If you’re reading this blog post, most likely you live on the blue planet as well and you need vitamin sea more than you think.
I’ve been living my whole childhood near water as I gazed through the window from my blue-decorated room filled with 4 aquariums at a time (yes, four!) and when I moved to a big, crowded, landlocked city I didn’t know what was missing, even as I had all the cognitive stimulation I craved for so long. Unfortunately, I still don’t live near water for reasons that I can’t fully control, but I schedule time to be around or in water as much as possible.
Blue spaces include any body of water such as a fountain, a hot spring, a pond, a lake, even a sea or an ocean if you live in a coastal area. Being near them for extended periods of time has several health benefits:
- You are more likely to walk if the space around you is beautiful, wide and open. If you walk more, you are less likely to mismanage your weight.
- You are likely to breath better from all the mist of a water environment, especially if you breathe in that salty sea breeze.
- Your mental health is likely to be better overall whether that is due to the sense of calm blue spaces induce when being around them or due to the increased rate of water-related activities such as swimming, surfing or sailing.
The impact of all these premium health benefits on humans describe the blue health effect and ever since I found a name for it, I not only took the liberty to go to the seaside more often, I also took this into consideration when creating my type of art: marine Ikebana poetry.
Here are the blue space effects I took into consideration while creating my art:
- I care about mental health preservation and improvement so I didn’t want my art to shock people or induce disgust. At most, I wanted it to make people reflect on things they may find uncomfortable, sometimes by using complex words, but the visual aspect should never be ugly or disgusting and the overall effect of my art should be to induce calmness. Hence when creating my compositions, I frequently used the golden ratio, lots of open spaces, the wabi sabi philosophy and I included a bit of blue in just about every visual poem I wrote and published.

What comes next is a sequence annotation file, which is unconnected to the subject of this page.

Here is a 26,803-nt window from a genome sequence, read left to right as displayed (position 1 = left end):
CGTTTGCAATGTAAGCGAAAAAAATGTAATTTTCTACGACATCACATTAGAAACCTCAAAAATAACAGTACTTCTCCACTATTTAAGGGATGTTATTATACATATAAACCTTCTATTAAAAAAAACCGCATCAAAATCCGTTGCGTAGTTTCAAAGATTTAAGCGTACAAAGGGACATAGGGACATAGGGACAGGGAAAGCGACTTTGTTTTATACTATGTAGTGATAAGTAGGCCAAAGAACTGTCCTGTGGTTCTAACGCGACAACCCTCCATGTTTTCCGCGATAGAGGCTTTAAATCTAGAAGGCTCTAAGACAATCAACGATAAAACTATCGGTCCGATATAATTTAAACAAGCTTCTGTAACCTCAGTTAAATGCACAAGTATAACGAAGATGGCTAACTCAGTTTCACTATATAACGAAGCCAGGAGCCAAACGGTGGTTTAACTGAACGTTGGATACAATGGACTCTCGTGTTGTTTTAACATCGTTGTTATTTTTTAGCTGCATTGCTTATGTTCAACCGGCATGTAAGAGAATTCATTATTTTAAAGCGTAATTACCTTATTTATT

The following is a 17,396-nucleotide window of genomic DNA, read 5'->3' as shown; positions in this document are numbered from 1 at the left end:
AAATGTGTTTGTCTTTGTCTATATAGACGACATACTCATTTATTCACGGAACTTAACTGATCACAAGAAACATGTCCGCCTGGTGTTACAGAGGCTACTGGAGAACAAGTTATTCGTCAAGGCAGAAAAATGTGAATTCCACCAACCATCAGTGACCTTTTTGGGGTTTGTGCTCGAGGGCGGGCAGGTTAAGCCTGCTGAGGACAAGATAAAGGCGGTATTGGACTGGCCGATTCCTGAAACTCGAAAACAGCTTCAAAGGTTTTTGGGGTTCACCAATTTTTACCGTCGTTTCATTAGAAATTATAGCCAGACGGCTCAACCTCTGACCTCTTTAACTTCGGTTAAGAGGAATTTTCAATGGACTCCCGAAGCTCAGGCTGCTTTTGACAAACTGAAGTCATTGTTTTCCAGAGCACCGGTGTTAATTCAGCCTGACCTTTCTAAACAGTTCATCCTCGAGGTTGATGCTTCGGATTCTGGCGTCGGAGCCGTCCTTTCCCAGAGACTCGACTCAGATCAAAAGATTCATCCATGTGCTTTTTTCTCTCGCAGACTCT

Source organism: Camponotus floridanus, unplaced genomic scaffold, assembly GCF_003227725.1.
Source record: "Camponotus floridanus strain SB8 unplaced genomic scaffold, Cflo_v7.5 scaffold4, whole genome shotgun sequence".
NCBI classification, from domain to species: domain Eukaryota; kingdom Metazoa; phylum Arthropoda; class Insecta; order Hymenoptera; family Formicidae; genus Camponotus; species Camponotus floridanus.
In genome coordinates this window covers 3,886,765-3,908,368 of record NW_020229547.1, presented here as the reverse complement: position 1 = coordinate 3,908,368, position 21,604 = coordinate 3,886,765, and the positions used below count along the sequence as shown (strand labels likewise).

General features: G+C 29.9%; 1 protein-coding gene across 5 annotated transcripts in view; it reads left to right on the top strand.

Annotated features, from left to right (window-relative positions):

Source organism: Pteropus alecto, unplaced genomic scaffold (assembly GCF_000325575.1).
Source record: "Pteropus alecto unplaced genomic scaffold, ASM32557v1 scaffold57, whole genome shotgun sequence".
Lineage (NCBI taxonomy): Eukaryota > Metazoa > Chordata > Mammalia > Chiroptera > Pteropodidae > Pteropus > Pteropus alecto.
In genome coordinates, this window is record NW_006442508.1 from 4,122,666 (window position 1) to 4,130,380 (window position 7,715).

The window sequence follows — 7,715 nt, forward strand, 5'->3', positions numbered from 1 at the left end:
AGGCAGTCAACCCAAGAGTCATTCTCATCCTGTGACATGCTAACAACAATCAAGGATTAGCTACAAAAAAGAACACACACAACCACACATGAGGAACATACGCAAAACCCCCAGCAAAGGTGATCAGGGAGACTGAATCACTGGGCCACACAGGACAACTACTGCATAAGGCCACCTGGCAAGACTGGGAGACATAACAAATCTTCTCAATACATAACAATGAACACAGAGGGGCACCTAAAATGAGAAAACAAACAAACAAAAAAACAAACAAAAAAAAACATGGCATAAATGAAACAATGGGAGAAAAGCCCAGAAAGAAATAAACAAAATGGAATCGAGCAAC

- Not only that I used blue in all of my poems, but the designs themselves are inspired by the seaside, namely the Black Sea coastline which I go to so often. I can’t always stay overnight, but I often go there just to walk a couple of hours by the seaside, be it summer or winter, sunshine or rain or snow, I don’t care. Most of the seashells used in these visual poems were collected from the Black Sea, albeit a few of them were bought from Japan and elsewhere in Asia.
- The cleaner the water, the more intense the blue space effect can be. This is the reason for which I brainstormed a lot while soul searching in defining my type of art and a first solution I found was to manufacture everything as print on demand to avoid filling the world with unwanted books, art prints, home décor objects, merchandise or gifts. I already used this business model when releasing my previous three books on gerontology and this time, I wanted to try it in the art field as well.
- I don’t wish people spend even more time in front of their computers than they already do for work or leisure or both. Those short walks by the seaside I take are truly one of the rare cases when I’m truly offline and I get so refreshed not only from that fresh salty air, the exercise I get from walking a couple of hours, but also from all the new ideas I get. It is way too easy to be attracted by the digital realm and forget how to inhabit your body and reflect on life. Hence I took the decision to offer my creations as print only. Even if you can view or buy them online, you don’t have to spend time in front of a screen in order to enjoy the hardcover photo book series, the art prints or the homeware.